Past Failure, New Future: An Analysis of the European Union Development Strategies – From Lisbon to Europe 2020

Past Failure, New Future: An Analysis of the European Union Development Strategies – From Lisbon to Europe 2020

Altuğ Günar (Istanbul University, Turkey)
DOI: 10.4018/978-1-5225-2245-4.ch015
OnDemand PDF Download:
$30.00
List Price: $37.50

Abstract

This chapter provides a broad analysis of the EU's development strategies from Lisbon to EU 2020. The purpose of the chapter is to make a comparison among development strategies of the EU and to reach the answer of the question; if EU 2020 will be a new future for the EU? For this aim, the author focuses on three questions: what is the connection between the globalization and the EU? Has the EU answered to the challenges of globalization or post Fordist transformation with Lisbon Strategy? Lisbon Strategy which was reformed two times was a failure, what were the reasons of launching the EU 2020 strategy? The first one is related to the economic transformation of the world and economic decline of the EU during the 1980 to 2000s. The second one is related to the EU's structural weakness. The third one is related to the future of the EU.
Chapter Preview
Top

The Eu In The Age Of Transformation

Globalization and the EU Relations in the 21st Century

In terms of the EU, the globalization can be defined as a process of “The combination of technological progress, lower transport costs and policy liberalization in the European Union and elsewhere has led to increasing trade and financial flows between countries” (European Commission, 2015). In addition to that globalization can be named in the term of the EU as a “managed”. In fact, the Pascal Lamy had firstly used the term of the “managed globalization”, whereas Lamy was a trade Commissioner of the EU. Generally, the term refers to the attempts of EU leaders “there is something European leaders can do” or European leaders can handle the threatening influence of the globalization while taking advances of the globalization (Jacoby, Meunier, 2010, p.301). In addition to that the authors suggested that the EU have five mechanism to control the globalization including “expanding policy scope, exercising regulatory influence, empowering international institutions, enlarging the territorial sphere of EU influence, redistributing the cost of globalization” (Jacoby, Meunier, 2010, pp.305-309).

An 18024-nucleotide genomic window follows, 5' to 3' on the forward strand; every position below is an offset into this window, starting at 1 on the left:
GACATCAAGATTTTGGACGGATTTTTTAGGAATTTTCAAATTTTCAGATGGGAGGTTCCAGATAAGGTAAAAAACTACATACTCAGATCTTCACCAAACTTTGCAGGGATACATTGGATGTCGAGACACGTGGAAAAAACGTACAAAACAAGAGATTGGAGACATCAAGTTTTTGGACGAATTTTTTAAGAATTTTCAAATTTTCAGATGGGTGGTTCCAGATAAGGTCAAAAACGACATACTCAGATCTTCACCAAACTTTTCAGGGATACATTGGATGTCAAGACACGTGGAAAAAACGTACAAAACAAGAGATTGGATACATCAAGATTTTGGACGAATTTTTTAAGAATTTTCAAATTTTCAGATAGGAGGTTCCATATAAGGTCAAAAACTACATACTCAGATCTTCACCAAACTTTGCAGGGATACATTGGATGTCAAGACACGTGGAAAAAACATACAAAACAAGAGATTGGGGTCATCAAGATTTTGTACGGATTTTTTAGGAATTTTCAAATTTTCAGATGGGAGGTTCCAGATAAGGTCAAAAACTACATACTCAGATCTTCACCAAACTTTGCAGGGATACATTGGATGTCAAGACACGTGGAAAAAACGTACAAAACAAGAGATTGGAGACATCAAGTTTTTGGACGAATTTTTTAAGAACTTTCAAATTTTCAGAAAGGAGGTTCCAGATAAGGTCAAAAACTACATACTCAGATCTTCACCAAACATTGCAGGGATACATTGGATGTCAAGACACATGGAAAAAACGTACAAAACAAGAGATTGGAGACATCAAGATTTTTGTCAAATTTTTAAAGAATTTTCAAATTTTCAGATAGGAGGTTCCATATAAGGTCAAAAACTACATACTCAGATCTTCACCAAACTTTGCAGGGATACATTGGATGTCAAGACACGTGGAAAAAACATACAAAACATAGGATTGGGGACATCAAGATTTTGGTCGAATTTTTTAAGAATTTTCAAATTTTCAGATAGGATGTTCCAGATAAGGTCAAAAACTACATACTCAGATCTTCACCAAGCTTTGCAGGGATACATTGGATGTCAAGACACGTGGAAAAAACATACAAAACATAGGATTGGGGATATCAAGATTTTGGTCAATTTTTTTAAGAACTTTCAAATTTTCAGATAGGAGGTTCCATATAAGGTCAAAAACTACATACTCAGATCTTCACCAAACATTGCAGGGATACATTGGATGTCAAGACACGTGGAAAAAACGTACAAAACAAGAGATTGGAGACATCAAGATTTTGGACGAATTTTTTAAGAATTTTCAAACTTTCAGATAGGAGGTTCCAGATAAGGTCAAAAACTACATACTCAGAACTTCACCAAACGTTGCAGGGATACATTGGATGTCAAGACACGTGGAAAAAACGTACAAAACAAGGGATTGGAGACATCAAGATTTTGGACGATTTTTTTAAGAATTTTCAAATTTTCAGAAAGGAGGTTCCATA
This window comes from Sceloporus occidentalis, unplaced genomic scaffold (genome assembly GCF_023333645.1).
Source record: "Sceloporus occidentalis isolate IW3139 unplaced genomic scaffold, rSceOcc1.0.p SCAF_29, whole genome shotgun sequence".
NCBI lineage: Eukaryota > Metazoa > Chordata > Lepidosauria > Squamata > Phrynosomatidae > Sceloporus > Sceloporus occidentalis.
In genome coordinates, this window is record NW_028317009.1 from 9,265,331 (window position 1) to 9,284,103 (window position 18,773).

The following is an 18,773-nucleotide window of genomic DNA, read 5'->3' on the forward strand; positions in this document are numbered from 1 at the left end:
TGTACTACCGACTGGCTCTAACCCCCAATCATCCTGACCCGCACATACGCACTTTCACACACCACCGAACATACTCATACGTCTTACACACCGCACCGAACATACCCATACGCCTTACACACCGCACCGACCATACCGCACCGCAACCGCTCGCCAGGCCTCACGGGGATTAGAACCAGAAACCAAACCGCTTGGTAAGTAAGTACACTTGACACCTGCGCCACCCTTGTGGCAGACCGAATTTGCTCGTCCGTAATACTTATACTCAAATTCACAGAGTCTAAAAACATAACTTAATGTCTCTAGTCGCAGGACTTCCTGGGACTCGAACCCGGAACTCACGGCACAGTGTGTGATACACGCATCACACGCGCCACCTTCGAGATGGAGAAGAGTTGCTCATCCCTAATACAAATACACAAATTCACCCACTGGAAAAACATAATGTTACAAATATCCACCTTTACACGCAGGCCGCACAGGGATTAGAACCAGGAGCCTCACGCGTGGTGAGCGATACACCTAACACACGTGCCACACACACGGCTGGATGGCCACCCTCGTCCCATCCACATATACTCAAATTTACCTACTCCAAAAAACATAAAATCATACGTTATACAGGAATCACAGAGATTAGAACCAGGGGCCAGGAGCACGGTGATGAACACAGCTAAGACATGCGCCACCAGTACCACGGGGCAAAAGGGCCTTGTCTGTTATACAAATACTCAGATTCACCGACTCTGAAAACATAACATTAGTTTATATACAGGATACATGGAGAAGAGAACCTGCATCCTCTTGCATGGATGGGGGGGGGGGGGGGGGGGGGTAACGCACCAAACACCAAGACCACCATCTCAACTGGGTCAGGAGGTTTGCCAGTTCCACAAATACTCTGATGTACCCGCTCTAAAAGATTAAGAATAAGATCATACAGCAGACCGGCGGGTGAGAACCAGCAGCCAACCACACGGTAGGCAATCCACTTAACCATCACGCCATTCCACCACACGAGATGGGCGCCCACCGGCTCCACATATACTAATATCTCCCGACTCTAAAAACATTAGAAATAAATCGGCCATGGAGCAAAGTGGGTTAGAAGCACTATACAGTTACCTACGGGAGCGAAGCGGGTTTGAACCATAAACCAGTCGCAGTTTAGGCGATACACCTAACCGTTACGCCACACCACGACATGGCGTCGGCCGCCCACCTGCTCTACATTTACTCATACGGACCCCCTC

In the light of this information, it can be claimed that the EU has been a shaper of the globalization. In fact, the EU has been accepted as a shield against the negative effect of the globalization, while it absorbs the positive effect. It can be considered as good evidence that the EU’s globalization shaping capacity has provided a protection to its own trade interests by setting the global production standards and influence of its existence in international organizations which are related to trade. Another evidence of the EU’s globalization shaping role is to control the mergers and acquisitions. In fact, the EU has restricted competence over its member states. Besides, the EU Commission is the only institution which has used the supranational competence over the member states. The EU Commission uses this mandate transferred from member states to the EU and the Commission uses this competence on the behalf of the member states. The Competition Policy including the anti-trust control and approval is the one of them (Heisenberg, 2006, p.30-31).

Key Terms in this Chapter

Kok Report: A report which was issued by the Wim Kok in 2005 to back on track of the Lisbon strategy.

EU 2020: A development strategy which was launched by the EU to overcome the 2008 economic crisis and transform the EU development smart, sustainable and inclusive.

Open Method of Coordination: A alternative method of the EU’s decision making mechanism which was introduced by the Amsterdam Treaty.

European Semester: A mechanism which was designed by the EU 2020 strategy to monitor the economic stability of the member states.

European Problem: A fact which revealed during the 2000s including low employment rate, labor utilization, R&D expenditures in Europe.

Paradigm Shift: A transformation which occurred during the 1980 from fordist production style to post-fordist production relation in the line of the global competition.

Lisbon Strategy: A development strategy which was implemented by the EU among 2000-2010.

Complete Chapter List

Search this Book:
Reset